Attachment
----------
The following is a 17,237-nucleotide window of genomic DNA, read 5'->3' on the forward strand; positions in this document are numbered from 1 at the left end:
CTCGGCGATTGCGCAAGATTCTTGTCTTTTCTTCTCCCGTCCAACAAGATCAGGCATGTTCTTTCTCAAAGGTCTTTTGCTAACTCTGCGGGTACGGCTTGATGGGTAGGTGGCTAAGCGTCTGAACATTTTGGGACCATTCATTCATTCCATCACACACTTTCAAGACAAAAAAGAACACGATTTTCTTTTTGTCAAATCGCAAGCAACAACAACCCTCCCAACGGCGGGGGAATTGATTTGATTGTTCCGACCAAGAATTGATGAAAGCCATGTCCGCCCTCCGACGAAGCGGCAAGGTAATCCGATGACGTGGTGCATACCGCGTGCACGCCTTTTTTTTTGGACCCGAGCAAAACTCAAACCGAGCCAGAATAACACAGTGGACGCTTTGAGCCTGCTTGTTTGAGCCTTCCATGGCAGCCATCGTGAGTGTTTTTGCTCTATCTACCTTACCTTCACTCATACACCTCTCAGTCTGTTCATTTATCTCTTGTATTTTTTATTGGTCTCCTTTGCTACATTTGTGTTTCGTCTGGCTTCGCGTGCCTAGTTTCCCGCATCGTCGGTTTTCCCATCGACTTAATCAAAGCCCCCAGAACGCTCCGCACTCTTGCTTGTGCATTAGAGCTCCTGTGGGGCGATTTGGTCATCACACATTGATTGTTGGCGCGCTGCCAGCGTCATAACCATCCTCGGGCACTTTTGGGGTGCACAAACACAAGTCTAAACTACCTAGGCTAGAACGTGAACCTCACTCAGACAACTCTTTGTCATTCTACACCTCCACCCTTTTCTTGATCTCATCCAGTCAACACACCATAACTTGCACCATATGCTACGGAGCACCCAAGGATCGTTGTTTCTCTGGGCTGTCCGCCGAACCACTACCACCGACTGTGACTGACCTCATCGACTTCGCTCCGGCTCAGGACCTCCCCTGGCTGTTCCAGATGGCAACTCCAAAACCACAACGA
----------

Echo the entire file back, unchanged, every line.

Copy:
The following is a 17,237-nucleotide window of genomic DNA, read 5'->3' on the forward strand; positions in this document are numbered from 1 at the left end:
CTCGGCGATTGCGCAAGATTCTTGTCTTTTCTTCTCCCGTCCAACAAGATCAGGCATGTTCTTTCTCAAAGGTCTTTTGCTAACTCTGCGGGTACGGCTTGATGGGTAGGTGGCTAAGCGTCTGAACATTTTGGGACCATTCATTCATTCCATCACACACTTTCAAGACAAAAAAGAACACGATTTTCTTTTTGTCAAATCGCAAGCAACAACAACCCTCCCAACGGCGGGGGAATTGATTTGATTGTTCCGACCAAGAATTGATGAAAGCCATGTCCGCCCTCCGACGAAGCGGCAAGGTAATCCGATGACGTGGTGCATACCGCGTGCACGCCTTTTTTTTTGGACCCGAGCAAAACTCAAACCGAGCCAGAATAACACAGTGGACGCTTTGAGCCTGCTTGTTTGAGCCTTCCATGGCAGCCATCGTGAGTGTTTTTGCTCTATCTACCTTACCTTCACTCATACACCTCTCAGTCTGTTCATTTATCTCTTGTATTTTTTATTGGTCTCCTTTGCTACATTTGTGTTTCGTCTGGCTTCGCGTGCCTAGTTTCCCGCATCGTCGGTTTTCCCATCGACTTAATCAAAGCCCCCAGAACGCTCCGCACTCTTGCTTGTGCATTAGAGCTCCTGTGGGGCGATTTGGTCATCACACATTGATTGTTGGCGCGCTGCCAGCGTCATAACCATCCTCGGGCACTTTTGGGGTGCACAAACACAAGTCTAAACTACCTAGGCTAGAACGTGAACCTCACTCAGACAACTCTTTGTCATTCTACACCTCCACCCTTTTCTTGATCTCATCCAGTCAACACACCATAACTTGCACCATATGCTACGGAGCACCCAAGGATCGTTGTTTCTCTGGGCTGTCCGCCGAACCACTACCACCGACTGTGACTGACCTCATCGACTTCGCTCCGGCTCAGGACCTCCCCTGGCTGTTCCAGATGGCAACTCCAAAACCACAACGA